I lay there for half hour trying to make up my mind what to do. Part of me wanted to let him get good and drunk and see if anything came out. I didn't think any-thing much would happen to him in his own study in his own house. He might fall down again but it would be a long time. The guy had capacity. And somehow a drunk never hurts himself very badly. He might get back his mood of guilt, More likely, this time he would just go to sleep.
The other part of me wanted to get out and stay out, but this was the part I never listened to. Because if I ever had I would have stayed in the town where I was born and worked in the hardware store and married the boss's daughter and had five kids and read them the funny paper on Sunday morning and smacked their heads when they got out of line and squabbled with the wife about how much spending money they were to get and what programs they could have on the radio or TV set. I might even have got rich-small-town rich, an eight-roam house, two cars in the garage, chicken every Sunday and the Reader's Digest on the living room table, the wife with a cast iron permanent and me with a brain like a sack of Portland cement. You take it, friend., I'll take -the big sordid dirty crooked city.
I got up and went back to the study. He was just sitting there staring at nothing, the Scotch bottle more than half empty, a loose frown on his face and a dull glitter in his eyes. He looked at me like a horse looking over a fence.
"What d'you want?"
"Nothing. You all right?"
"Don't bother me. I have a little man on my shoulder telling me stories."
I got another sandwich off the tea wagon and another glass of beer. I munched the sandwich and drank the beer, leaning against his desk.
"Know something?" he asked suddenly, and his voice suddenly seemed much more dear. "I had a male secretary once. Used to dictate to him. Let him go. He bothered me sitting there waiting for me to create. Mistake. Ought to have kept him. Word would have got around I was a homo. The dever boys that write book reviews because they can't write anything else would have caught on and started giving me the buildup. Have to take care of their own, you know. They're all queen, every damn one of them. The queer is the artistic arbiter of our age, chum. The pervert is the top guy now."
"That so? Always been around, hasn't he?"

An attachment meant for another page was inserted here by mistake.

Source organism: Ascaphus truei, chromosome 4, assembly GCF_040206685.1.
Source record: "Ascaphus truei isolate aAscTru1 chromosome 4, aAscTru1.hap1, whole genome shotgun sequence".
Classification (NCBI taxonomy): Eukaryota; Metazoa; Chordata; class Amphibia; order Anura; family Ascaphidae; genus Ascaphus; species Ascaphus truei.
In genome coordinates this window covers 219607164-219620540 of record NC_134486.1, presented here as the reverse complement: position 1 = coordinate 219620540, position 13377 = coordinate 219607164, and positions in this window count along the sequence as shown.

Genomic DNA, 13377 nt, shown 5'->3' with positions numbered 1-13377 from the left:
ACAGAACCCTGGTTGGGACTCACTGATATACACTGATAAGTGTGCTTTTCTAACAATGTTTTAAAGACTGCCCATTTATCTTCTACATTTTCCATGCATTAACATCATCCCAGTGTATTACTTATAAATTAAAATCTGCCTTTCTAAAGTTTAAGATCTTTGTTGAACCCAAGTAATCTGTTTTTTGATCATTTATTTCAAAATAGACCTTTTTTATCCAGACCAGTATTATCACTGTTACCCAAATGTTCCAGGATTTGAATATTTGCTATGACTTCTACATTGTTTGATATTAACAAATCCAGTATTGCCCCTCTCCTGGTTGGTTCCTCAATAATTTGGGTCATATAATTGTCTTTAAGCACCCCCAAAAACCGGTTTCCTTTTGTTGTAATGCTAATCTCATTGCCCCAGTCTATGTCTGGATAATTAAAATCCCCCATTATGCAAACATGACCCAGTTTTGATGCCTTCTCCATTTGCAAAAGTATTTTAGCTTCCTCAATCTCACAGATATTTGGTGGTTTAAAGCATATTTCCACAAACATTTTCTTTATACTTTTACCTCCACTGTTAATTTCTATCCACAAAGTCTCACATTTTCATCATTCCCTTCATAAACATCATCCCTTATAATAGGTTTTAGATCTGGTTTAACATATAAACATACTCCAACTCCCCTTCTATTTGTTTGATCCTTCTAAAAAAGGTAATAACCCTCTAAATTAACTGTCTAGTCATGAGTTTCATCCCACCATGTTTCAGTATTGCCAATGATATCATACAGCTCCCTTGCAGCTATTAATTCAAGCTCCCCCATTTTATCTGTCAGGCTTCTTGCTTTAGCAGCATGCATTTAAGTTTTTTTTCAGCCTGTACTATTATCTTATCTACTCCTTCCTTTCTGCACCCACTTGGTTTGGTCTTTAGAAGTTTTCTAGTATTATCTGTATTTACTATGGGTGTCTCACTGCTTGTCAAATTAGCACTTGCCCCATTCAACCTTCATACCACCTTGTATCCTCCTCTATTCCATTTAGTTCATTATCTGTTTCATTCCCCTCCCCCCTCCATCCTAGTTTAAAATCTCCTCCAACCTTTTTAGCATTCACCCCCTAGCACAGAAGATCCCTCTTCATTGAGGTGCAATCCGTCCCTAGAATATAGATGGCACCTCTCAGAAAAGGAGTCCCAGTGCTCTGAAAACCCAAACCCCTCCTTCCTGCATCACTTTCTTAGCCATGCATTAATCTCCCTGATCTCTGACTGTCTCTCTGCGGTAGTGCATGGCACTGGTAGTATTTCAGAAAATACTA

He wasn't looking at me. He was just talking. But he heard what I said.
"Sure, thousands of years. And especially in all the great ages of art. Athens, Rome, the Renaissance, the Elizabethan Age, the Romantic Movement in France-loaded with them. Queen all over the place. Ever read The Golden Bough? No, too long for you. Shorter version though. Ought to read it. Proves our sexual habits are pure conventions like-wearing a black tie with a dinner jacket. Me. I'm a sex writer, but with frills and straight."
He looked up at me and sneered. "You know something? Fm a liar. My heroes are eight feet tall and my heroines have callouses on their bottoms from lying in bed with their knees up. Lace and ruffles, swords and coaches, elegance and leisure, duels and gallant death. All lies. They used perfume instead of soap, their teeth rotted because they never deaned them, their fingernails smelled of stale gravy. The nobility of France urinated against the walls in the marble- corridors of Versailles, and when you finally got several sets of underclothes off the lovely marquise the first thing you noticed was that she needed a bath. I ought to write it that way."
"Why don't you?"
He chuckled. "Sure, and live in a five-room house in Compton-if I was that lucky." He reached down and patted the whiskey bottle. "You're lonely, pal. You need company."
He got up and walked fairly steadily out of the room. I waited, thinking about nothing. A speedboat came racketing down the lake. When it came in sight I could see that it was high out of the water on its step and towing a surfboard with a husky sunburned lad on it. I went over to the french windows and watched it make a sweeping turn. Too fast, the speedboat almost turned over. The surfboard rider danced on one foot trying to hold, his balance, ihen went shooting off into the- water. The speedboat drifted to a stop and the man in the water came up to it in a lazy crawl, then went back along the tow rope and rolled himself on to the surfboard.